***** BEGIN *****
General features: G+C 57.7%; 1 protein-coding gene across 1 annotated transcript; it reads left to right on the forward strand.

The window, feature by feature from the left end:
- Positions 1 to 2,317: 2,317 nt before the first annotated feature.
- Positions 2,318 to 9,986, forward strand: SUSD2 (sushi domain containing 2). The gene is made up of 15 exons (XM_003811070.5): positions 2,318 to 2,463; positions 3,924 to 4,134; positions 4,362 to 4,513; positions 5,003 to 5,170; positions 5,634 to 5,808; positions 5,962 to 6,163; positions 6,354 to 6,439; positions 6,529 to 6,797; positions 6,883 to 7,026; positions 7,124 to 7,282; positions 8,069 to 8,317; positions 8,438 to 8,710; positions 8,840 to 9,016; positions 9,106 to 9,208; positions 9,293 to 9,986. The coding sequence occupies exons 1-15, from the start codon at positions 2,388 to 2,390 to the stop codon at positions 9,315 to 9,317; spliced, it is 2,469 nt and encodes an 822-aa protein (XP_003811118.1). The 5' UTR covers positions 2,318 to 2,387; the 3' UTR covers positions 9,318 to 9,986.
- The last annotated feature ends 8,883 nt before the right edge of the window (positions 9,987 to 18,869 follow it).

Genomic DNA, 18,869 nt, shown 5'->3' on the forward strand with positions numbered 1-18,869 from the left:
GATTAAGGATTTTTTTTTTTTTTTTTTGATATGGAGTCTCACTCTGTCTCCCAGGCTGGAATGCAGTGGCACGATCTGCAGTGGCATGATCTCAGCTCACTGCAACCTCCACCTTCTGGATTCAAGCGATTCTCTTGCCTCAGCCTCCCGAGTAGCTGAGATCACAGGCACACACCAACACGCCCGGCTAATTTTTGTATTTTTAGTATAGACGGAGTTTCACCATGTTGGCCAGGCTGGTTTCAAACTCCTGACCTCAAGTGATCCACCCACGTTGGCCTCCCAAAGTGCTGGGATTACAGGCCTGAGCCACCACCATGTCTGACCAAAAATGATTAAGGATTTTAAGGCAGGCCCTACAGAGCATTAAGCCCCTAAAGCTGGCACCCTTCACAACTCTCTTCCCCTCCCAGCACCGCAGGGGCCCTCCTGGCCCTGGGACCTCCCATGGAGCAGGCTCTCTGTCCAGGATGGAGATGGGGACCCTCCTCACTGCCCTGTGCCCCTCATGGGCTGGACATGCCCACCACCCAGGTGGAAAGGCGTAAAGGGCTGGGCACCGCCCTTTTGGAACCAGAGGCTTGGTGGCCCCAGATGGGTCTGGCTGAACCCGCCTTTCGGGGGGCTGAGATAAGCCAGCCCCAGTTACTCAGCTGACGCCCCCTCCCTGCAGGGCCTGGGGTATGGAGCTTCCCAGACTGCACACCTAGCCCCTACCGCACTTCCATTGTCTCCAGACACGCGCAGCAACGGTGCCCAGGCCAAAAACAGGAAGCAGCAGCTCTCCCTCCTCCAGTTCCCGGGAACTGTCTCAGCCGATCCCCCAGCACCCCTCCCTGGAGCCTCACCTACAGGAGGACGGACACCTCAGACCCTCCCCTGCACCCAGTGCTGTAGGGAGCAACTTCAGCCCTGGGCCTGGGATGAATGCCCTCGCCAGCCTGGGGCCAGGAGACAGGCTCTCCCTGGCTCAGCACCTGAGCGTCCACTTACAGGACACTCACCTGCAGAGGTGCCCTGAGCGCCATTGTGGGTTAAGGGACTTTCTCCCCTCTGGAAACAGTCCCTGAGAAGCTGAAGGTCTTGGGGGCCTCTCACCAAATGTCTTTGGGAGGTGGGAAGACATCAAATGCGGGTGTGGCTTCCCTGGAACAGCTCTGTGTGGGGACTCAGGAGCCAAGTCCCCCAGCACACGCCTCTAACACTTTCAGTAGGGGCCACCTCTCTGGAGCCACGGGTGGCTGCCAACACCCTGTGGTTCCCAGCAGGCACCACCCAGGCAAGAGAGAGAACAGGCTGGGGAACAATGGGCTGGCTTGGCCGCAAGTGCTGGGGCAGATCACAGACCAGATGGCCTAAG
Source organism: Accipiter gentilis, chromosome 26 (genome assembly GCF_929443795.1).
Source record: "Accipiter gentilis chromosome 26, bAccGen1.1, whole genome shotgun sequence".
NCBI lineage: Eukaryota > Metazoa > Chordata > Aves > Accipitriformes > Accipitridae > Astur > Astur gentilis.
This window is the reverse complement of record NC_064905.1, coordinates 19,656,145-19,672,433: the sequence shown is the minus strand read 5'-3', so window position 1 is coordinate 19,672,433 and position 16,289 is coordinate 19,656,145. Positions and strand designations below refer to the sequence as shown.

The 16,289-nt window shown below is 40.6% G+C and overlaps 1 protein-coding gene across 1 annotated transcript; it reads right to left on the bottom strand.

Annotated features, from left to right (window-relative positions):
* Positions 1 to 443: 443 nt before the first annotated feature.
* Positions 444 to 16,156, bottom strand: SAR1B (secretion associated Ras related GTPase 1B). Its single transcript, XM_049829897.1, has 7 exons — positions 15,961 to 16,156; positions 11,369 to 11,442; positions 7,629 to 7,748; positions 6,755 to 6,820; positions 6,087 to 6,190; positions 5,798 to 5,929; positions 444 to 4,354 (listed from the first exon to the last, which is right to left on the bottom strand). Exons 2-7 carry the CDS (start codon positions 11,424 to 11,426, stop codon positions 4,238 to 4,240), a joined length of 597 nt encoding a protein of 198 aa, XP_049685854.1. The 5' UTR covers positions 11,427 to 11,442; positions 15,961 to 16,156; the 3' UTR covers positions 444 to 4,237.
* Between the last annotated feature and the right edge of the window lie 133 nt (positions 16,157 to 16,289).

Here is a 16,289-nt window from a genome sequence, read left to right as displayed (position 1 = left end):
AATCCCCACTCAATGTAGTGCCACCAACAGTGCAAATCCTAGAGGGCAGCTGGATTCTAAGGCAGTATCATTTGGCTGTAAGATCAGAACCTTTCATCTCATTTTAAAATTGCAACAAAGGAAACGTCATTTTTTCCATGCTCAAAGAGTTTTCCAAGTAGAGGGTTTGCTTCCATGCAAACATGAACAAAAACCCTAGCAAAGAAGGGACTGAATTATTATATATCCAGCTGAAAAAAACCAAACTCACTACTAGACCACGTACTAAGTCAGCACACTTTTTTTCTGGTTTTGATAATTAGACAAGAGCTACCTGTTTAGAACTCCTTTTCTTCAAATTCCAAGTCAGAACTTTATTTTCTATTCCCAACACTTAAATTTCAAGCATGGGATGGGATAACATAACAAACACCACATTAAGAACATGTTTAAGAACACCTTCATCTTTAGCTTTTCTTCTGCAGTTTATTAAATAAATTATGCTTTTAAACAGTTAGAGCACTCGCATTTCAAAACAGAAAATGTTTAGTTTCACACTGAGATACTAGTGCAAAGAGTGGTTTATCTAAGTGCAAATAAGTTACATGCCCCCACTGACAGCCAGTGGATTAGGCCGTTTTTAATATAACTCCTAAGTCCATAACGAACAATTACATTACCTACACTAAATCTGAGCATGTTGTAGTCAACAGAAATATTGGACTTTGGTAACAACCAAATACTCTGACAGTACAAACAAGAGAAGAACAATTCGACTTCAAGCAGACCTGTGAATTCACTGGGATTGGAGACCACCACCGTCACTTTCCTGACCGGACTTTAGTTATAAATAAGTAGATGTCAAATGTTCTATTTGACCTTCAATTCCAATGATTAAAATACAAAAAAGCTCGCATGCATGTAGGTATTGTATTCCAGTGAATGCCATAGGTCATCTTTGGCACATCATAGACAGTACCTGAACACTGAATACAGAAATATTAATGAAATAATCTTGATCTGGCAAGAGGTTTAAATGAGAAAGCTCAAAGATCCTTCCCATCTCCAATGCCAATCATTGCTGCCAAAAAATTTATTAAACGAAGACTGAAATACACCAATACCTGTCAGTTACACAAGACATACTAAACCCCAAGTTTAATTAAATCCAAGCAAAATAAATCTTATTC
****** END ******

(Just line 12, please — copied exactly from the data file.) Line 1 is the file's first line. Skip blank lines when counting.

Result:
The 16,289-nt window shown below is 40.6% G+C and overlaps 1 protein-coding gene across 1 annotated transcript; it reads right to left on the bottom strand.